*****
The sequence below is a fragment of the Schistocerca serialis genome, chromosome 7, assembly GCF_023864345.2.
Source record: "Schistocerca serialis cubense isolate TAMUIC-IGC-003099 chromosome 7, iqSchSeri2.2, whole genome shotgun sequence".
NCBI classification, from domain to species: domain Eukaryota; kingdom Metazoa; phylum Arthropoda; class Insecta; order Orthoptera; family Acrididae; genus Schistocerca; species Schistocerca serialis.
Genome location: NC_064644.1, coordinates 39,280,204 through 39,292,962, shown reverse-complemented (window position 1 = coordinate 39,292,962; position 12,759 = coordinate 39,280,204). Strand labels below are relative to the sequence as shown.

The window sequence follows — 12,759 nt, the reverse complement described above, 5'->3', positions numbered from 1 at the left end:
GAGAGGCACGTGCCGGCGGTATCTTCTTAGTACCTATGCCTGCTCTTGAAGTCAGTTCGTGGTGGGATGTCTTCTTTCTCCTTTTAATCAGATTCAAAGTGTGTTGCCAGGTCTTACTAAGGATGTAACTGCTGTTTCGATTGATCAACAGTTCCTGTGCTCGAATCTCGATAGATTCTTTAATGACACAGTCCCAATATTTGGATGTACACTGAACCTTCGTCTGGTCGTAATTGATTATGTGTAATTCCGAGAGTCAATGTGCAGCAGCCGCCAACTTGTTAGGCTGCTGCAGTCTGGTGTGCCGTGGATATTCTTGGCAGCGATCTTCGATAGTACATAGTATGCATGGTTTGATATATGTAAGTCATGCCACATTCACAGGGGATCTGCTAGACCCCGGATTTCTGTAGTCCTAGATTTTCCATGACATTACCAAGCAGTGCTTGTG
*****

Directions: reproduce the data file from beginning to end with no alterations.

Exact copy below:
The sequence below is a fragment of the Schistocerca serialis genome, chromosome 7, assembly GCF_023864345.2.
Source record: "Schistocerca serialis cubense isolate TAMUIC-IGC-003099 chromosome 7, iqSchSeri2.2, whole genome shotgun sequence".
NCBI classification, from domain to species: domain Eukaryota; kingdom Metazoa; phylum Arthropoda; class Insecta; order Orthoptera; family Acrididae; genus Schistocerca; species Schistocerca serialis.
Genome location: NC_064644.1, coordinates 39,280,204 through 39,292,962, shown reverse-complemented (window position 1 = coordinate 39,292,962; position 12,759 = coordinate 39,280,204). Strand labels below are relative to the sequence as shown.

The window sequence follows — 12,759 nt, the reverse complement described above, 5'->3', positions numbered from 1 at the left end:
GAGAGGCACGTGCCGGCGGTATCTTCTTAGTACCTATGCCTGCTCTTGAAGTCAGTTCGTGGTGGGATGTCTTCTTTCTCCTTTTAATCAGATTCAAAGTGTGTTGCCAGGTCTTACTAAGGATGTAACTGCTGTTTCGATTGATCAACAGTTCCTGTGCTCGAATCTCGATAGATTCTTTAATGACACAGTCCCAATATTTGGATGTACACTGAACCTTCGTCTGGTCGTAATTGATTATGTGTAATTCCGAGAGTCAATGTGCAGCAGCCGCCAACTTGTTAGGCTGCTGCAGTCTGGTGTGCCGTGGATATTCTTGGCAGCGATCTTCGATAGTACATAGTATGCATGGTTTGATATATGTAAGTCATGCCACATTCACAGGGGATCTGCTAGACCCCGGATTTCTGTAGTCCTAGATTTTCCATGACATTACCAAGCAGTGCTTGTG